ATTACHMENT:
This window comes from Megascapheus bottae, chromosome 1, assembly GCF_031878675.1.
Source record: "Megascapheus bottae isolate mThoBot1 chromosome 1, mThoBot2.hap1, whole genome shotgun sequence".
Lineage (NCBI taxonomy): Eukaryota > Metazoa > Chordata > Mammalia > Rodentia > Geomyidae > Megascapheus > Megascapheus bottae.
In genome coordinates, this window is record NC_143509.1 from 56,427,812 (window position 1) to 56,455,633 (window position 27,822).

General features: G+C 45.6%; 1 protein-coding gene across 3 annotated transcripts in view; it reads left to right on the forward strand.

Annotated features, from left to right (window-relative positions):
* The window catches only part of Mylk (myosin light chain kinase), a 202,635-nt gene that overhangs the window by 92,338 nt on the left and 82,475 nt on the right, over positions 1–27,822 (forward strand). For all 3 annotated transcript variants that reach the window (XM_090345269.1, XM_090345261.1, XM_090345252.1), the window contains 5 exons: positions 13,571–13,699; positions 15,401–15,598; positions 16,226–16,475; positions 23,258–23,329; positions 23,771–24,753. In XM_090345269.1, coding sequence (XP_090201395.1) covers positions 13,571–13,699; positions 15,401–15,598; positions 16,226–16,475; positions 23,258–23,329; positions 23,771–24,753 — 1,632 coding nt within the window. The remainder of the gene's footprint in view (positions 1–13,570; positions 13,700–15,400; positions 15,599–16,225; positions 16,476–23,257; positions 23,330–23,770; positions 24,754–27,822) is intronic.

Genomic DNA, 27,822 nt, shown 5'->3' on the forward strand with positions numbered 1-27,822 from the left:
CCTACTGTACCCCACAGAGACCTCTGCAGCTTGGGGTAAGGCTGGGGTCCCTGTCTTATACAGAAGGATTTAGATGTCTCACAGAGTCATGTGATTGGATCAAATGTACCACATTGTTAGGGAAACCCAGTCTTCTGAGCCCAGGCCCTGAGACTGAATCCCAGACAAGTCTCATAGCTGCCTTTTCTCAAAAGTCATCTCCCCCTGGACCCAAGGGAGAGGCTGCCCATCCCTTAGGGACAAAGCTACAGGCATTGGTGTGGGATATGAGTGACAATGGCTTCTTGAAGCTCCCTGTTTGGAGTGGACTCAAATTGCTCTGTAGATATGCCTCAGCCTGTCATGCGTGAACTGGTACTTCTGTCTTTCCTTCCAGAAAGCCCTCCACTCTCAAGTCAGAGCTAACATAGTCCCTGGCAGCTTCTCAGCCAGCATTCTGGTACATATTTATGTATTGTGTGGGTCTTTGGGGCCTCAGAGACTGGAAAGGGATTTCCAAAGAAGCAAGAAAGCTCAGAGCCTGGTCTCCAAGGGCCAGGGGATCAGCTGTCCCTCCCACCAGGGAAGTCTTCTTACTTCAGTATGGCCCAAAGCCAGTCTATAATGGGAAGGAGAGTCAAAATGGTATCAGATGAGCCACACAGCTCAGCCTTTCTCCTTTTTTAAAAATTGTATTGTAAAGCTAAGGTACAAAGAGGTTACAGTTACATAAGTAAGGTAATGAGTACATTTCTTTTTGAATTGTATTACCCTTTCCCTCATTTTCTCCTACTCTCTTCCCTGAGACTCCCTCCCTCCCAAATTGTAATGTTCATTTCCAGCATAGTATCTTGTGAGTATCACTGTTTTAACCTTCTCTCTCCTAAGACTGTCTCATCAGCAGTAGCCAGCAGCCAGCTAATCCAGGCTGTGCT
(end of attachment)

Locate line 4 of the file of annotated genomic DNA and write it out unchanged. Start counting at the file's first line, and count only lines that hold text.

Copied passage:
In genome coordinates, this window is record NC_143509.1 from 56,427,812 (window position 1) to 56,455,633 (window position 27,822).